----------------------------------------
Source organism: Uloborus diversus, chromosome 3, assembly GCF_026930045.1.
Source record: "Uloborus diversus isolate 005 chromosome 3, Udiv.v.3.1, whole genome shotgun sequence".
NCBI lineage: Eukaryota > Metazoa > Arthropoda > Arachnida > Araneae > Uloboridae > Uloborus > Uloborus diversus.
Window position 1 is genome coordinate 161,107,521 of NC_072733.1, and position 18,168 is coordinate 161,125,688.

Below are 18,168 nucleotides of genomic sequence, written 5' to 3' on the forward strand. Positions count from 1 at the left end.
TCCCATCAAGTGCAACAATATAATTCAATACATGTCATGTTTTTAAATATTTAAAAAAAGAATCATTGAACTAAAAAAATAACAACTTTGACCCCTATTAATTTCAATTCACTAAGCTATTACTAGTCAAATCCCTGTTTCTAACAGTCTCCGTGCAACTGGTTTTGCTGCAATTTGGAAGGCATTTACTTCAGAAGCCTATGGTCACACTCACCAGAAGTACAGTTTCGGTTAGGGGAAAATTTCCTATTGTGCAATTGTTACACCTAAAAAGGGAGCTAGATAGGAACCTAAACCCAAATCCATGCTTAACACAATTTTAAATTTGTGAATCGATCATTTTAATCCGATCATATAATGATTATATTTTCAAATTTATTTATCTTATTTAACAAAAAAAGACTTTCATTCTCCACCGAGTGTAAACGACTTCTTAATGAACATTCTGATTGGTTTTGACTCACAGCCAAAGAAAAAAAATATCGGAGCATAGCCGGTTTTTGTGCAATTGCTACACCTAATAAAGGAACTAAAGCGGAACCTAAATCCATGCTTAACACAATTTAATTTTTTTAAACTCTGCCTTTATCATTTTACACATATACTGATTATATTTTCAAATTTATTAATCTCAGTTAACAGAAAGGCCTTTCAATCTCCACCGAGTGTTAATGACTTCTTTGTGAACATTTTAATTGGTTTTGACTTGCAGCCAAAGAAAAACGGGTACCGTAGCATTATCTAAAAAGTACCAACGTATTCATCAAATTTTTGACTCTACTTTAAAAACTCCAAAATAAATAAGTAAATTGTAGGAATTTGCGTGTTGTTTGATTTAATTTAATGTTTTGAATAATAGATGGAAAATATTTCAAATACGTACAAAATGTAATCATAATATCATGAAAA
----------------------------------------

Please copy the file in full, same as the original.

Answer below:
Source organism: Uloborus diversus, chromosome 3, assembly GCF_026930045.1.
Source record: "Uloborus diversus isolate 005 chromosome 3, Udiv.v.3.1, whole genome shotgun sequence".
NCBI lineage: Eukaryota > Metazoa > Arthropoda > Arachnida > Araneae > Uloboridae > Uloborus > Uloborus diversus.
Window position 1 is genome coordinate 161,107,521 of NC_072733.1, and position 18,168 is coordinate 161,125,688.

Below are 18,168 nucleotides of genomic sequence, written 5' to 3' on the forward strand. Positions count from 1 at the left end.
TCCCATCAAGTGCAACAATATAATTCAATACATGTCATGTTTTTAAATATTTAAAAAAAGAATCATTGAACTAAAAAAATAACAACTTTGACCCCTATTAATTTCAATTCACTAAGCTATTACTAGTCAAATCCCTGTTTCTAACAGTCTCCGTGCAACTGGTTTTGCTGCAATTTGGAAGGCATTTACTTCAGAAGCCTATGGTCACACTCACCAGAAGTACAGTTTCGGTTAGGGGAAAATTTCCTATTGTGCAATTGTTACACCTAAAAAGGGAGCTAGATAGGAACCTAAACCCAAATCCATGCTTAACACAATTTTAAATTTGTGAATCGATCATTTTAATCCGATCATATAATGATTATATTTTCAAATTTATTTATCTTATTTAACAAAAAAAGACTTTCATTCTCCACCGAGTGTAAACGACTTCTTAATGAACATTCTGATTGGTTTTGACTCACAGCCAAAGAAAAAAAATATCGGAGCATAGCCGGTTTTTGTGCAATTGCTACACCTAATAAAGGAACTAAAGCGGAACCTAAATCCATGCTTAACACAATTTAATTTTTTTAAACTCTGCCTTTATCATTTTACACATATACTGATTATATTTTCAAATTTATTAATCTCAGTTAACAGAAAGGCCTTTCAATCTCCACCGAGTGTTAATGACTTCTTTGTGAACATTTTAATTGGTTTTGACTTGCAGCCAAAGAAAAACGGGTACCGTAGCATTATCTAAAAAGTACCAACGTATTCATCAAATTTTTGACTCTACTTTAAAAACTCCAAAATAAATAAGTAAATTGTAGGAATTTGCGTGTTGTTTGATTTAATTTAATGTTTTGAATAATAGATGGAAAATATTTCAAATACGTACAAAATGTAATCATAATATCATGAAAA